Indeed, which it comes to India – which was not mentioned once during the debate – one might think we are back in an era when the U.S. and India preferred to ignore each other. In fact, despite the rhetorical attacks on outsourcing by both candidates during their campaigns, India remains for the U.S. an important area of strategic initiative. This is especially so in light of America’s ‘pivot to Asia’, but equally because India will have to play a role in the containment of Pakistan and in achieving whatever stabilization may be possible in Afghanistan. On the economic front too, India signifies for America, and for the growth prospects of American companies and industries. India’s need for massive infrastructure investment, its vast retail consumer market, and its relatively cheap technically skilled and intellectual equipped labour force, all make it a very attractive destination for U.S. investment and economic engagement.
The great breakthrough in the U.S.-India relationship occurred during the presidency of George W. Bush: his India policy was the one singular success of what otherwise was a series of foreign policy fiascos. However, the warmth generated by the Indo-U.S. Civil Nuclear agreement of 2008 cooled somewhat during the Obama presidency. Obama has had a wooden ear for Indian sensitivities: when in Beijing in 2009, he spoke of China playing a role in South Asia and seemed to suggest the possibility of a U.S.-China G-2 emerging, both prospects abhorrent to India. In general, his administration adopted a more transactional attitude in America’s relationship to India, unlike the Bush administration’s explicitly strategic perspective. Although Obama visited to India in 2010, Indians only really embraced a more positive image of the President after the raid on Abbotabad that killed Osama bin Laden, and after Obama made clear that he would pursue a more stringent policy towards Pakistan. For Indians, this showed that finally the American leadership had realized what Indians had professed to know all along – the duplicity of Pakistan’s leadership.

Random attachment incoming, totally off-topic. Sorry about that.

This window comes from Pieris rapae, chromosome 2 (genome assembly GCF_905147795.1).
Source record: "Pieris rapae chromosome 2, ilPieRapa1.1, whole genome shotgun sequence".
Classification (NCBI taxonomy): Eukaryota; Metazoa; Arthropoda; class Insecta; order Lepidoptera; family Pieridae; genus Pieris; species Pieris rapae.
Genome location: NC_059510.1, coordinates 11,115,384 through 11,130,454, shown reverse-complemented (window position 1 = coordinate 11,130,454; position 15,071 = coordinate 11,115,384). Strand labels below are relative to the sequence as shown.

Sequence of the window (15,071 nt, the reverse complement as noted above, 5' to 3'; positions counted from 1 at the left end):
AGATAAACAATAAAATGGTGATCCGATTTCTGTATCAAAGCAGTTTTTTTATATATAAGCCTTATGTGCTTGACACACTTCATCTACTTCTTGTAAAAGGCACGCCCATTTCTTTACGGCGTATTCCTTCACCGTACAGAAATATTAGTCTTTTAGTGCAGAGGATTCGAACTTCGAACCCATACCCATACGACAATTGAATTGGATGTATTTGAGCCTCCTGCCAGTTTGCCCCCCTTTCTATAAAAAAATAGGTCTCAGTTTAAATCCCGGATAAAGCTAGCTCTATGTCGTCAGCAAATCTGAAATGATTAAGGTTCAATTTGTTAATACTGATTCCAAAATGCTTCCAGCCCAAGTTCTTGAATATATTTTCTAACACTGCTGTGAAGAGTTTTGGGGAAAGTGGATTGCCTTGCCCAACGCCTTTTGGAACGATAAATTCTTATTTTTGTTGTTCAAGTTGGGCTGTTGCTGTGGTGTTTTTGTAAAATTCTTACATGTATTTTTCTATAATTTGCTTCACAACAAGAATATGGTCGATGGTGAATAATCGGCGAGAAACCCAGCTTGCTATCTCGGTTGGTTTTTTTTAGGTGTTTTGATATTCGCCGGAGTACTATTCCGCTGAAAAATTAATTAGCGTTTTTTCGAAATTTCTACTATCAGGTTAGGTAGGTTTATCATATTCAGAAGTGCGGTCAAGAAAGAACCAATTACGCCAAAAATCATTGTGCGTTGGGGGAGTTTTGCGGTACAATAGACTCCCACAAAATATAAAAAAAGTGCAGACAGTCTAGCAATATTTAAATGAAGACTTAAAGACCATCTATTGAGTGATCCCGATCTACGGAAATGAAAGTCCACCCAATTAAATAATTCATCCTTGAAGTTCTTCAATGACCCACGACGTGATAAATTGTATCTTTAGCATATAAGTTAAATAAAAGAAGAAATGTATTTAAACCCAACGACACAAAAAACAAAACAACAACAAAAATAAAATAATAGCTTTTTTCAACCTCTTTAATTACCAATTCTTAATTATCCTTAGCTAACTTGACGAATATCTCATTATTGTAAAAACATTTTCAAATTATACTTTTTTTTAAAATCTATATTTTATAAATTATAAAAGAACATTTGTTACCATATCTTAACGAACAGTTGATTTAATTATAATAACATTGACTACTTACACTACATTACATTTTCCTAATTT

Romney’s views on India are unclear – it’s not a subject he has spoken much about, nor has he ever visited the country. While he can count among his foreign policy advisors on the region some of the most knowledgeable in Washington, it’s not evident that Romney himself has a larger perspective on India, and on India’s role in Asia and the world. While he might be more aggressive on matters to do with China, he’s likely to be more cautious when it comes to Pakistan.
Over the next five years, three issues will be critical for India: a stable regional neighbourhood, which will not be damaged by internal turmoil in Pakistan or Afghanistan; increased foreign investment in India in order to keep growth rates high; and keeping the global economy open and unfettered by protectionist measures. It’s not evident that either Obama or Romney have very distinctive approaches to any of these issues. So, on balance, from the point of view of strictly bilateral interests, it’s a wash between the two candidates. However, when it comes to the wider conduct of U.S. policy across the globe – and India will inevitably feel the effects of such policies – then Obama does seem to be the more prudent figure, less likely to stumble into traps.